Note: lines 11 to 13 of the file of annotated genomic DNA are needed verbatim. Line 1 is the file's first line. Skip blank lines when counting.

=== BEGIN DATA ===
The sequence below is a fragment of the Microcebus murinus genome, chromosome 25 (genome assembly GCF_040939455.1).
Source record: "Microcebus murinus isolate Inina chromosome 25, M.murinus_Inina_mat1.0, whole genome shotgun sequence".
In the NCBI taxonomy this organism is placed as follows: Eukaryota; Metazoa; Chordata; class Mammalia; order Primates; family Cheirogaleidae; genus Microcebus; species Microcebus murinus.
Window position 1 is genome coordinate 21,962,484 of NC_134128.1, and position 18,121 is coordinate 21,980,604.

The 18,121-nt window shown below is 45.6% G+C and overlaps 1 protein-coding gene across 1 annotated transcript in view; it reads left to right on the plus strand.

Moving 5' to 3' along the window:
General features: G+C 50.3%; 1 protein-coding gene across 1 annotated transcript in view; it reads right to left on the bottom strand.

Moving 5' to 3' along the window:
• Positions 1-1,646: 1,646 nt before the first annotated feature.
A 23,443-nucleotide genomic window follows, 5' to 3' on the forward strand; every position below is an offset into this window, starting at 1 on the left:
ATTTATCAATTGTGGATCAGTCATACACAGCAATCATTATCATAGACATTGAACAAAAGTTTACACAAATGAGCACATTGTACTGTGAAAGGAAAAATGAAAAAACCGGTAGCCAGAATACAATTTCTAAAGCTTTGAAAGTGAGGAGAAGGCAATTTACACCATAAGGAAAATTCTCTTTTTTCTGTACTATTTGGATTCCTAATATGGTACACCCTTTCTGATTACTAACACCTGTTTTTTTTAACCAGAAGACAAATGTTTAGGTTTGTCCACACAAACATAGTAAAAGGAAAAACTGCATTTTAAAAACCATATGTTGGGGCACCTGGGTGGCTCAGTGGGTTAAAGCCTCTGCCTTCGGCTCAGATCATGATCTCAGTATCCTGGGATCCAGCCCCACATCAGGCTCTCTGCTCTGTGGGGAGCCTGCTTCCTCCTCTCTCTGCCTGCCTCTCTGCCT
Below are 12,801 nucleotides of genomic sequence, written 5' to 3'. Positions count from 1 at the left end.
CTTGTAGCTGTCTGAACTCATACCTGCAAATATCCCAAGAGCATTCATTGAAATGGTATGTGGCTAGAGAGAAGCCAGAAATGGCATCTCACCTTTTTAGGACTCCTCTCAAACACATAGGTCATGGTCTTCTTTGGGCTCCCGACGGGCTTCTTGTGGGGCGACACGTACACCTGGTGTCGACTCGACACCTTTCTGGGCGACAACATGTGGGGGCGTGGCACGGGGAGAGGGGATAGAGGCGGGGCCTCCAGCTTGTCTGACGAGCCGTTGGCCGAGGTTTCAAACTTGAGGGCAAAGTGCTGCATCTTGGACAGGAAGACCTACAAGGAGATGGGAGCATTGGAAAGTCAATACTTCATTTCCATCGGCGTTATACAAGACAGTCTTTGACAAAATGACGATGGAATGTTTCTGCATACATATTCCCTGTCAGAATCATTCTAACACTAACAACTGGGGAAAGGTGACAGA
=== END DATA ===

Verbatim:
ATTTATCAATTGTGGATCAGTCATACACAGCAATCATTATCATAGACATTGAACAAAAGTTTACACAAATGAGCACATTGTACTGTGAAAGGAAAAATGAAAAAACCGGTAGCCAGAATACAATTTCTAAAGCTTTGAAAGTGAGGAGAAGGCAATTTACACCATAAGGAAAATTCTCTTTTTTCTGTACTATTTGGATTCCTAATATGGTACACCCTTTCTGATTACTAACACCTGTTTTTTTTAACCAGAAGACAAATGTTTAGGTTTGTCCACACAAACATAGTAAAAGGAAAAACTGCATTTTAAAAACCATATGTTGGGGCACCTGGGTGGCTCAGTGGGTTAAAGCCTCTGCCTTCGGCTCAGATCATGATCTCAGTATCCTGGGATCCAGCCCCACATCAGGCTCTCTGCTCTGTGGGGAGCCTGCTTCCTCCTCTCTCTGCCTGCCTCTCTGCCT
Below are 12,801 nucleotides of genomic sequence, written 5' to 3'. Positions count from 1 at the left end.
CTTGTAGCTGTCTGAACTCATACCTGCAAATATCCCAAGAGCATTCATTGAAATGGTATGTGGCTAGAGAGAAGCCAGAAATGGCATCTCACCTTTTTAGGACTCCTCTCAAACACATAGGTCATGGTCTTCTTTGGGCTCCCGACGGGCTTCTTGTGGGGCGACACGTACACCTGGTGTCGACTCGACACCTTTCTGGGCGACAACATGTGGGGGCGTGGCACGGGGAGAGGGGATAGAGGCGGGGCCTCCAGCTTGTCTGACGAGCCGTTGGCCGAGGTTTCAAACTTGAGGGCAAAGTGCTGCATCTTGGACAGGAAGACCTACAAGGAGATGGGAGCATTGGAAAGTCAATACTTCATTTCCATCGGCGTTATACAAGACAGTCTTTGACAAAATGACGATGGAATGTTTCTGCATACATATTCCCTGTCAGAATCATTCTAACACTAACAACTGGGGAAAGGTGACAGA